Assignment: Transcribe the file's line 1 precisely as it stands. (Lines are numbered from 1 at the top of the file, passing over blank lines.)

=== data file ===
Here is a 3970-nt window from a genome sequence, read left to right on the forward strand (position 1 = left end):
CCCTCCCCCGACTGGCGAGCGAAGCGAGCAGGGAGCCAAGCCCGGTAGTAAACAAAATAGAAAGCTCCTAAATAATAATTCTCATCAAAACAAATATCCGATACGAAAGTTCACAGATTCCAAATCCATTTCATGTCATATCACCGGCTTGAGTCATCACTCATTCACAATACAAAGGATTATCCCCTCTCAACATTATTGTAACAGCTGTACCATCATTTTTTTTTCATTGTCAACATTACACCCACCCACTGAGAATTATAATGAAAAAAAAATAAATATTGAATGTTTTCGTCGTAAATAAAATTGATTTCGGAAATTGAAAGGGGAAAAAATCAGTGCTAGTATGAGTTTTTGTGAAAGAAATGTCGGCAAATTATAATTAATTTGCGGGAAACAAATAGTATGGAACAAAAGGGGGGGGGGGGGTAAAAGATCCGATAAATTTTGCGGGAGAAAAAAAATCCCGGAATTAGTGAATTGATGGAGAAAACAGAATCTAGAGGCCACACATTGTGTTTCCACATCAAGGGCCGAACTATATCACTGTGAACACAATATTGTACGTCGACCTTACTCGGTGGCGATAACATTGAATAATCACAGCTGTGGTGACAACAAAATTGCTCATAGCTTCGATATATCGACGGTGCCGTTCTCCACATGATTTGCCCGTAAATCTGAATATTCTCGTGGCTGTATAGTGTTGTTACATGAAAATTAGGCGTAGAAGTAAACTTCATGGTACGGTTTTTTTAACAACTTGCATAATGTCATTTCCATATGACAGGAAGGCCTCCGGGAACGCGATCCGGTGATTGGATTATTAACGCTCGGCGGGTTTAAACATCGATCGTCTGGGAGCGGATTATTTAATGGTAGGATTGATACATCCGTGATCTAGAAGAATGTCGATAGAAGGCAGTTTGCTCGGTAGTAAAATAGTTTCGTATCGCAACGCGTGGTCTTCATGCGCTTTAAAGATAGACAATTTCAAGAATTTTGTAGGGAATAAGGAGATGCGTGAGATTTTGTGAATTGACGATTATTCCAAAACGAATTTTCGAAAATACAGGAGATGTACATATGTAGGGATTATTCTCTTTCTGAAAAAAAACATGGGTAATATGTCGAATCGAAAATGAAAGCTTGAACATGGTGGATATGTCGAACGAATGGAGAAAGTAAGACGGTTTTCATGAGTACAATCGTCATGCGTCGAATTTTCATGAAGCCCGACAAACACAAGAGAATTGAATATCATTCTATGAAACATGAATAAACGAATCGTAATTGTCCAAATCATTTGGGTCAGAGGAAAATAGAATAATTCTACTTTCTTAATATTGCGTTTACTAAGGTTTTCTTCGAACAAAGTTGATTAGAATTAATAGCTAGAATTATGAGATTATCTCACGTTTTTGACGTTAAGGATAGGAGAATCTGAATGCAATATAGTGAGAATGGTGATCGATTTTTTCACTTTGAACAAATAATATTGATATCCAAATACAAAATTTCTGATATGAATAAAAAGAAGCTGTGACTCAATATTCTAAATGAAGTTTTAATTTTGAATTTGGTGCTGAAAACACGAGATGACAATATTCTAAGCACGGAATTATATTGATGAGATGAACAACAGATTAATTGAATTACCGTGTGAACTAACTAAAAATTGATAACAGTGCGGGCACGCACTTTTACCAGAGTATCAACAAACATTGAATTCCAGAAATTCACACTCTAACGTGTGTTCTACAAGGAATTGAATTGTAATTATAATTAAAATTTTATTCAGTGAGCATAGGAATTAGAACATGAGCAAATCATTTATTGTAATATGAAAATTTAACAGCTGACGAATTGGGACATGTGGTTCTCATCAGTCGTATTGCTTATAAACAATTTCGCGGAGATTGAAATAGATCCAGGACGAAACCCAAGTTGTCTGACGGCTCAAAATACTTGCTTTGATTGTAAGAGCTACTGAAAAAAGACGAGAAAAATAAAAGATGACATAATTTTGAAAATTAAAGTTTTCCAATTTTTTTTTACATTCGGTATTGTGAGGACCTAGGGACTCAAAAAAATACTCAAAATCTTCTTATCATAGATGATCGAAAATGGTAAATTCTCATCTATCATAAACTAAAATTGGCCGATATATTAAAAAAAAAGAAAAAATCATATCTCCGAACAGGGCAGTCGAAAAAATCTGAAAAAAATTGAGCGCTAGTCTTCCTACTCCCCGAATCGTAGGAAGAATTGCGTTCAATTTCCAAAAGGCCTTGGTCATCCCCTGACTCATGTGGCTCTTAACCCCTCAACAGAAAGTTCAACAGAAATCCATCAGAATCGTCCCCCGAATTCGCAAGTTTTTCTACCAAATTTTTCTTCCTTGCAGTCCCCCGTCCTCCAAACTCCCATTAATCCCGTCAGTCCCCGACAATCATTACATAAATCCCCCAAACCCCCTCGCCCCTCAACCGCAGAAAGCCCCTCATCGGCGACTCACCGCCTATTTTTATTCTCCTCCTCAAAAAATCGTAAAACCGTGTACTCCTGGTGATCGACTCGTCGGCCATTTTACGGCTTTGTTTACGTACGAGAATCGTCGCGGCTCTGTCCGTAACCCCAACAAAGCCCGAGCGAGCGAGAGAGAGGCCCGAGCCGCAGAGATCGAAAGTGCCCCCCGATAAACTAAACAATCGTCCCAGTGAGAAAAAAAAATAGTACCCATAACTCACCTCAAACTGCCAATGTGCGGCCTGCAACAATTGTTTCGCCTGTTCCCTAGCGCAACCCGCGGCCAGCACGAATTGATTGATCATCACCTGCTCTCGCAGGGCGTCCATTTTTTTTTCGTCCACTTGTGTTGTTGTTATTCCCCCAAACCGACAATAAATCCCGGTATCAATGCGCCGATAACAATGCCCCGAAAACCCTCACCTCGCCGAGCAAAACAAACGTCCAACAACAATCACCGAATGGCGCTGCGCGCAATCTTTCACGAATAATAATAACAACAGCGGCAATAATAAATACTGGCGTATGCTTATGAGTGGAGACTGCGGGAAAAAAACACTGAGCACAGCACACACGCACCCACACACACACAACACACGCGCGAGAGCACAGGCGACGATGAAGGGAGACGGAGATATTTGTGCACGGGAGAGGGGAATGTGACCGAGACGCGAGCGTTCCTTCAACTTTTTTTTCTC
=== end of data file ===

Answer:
Here is a 3970-nt window from a genome sequence, read left to right on the forward strand (position 1 = left end):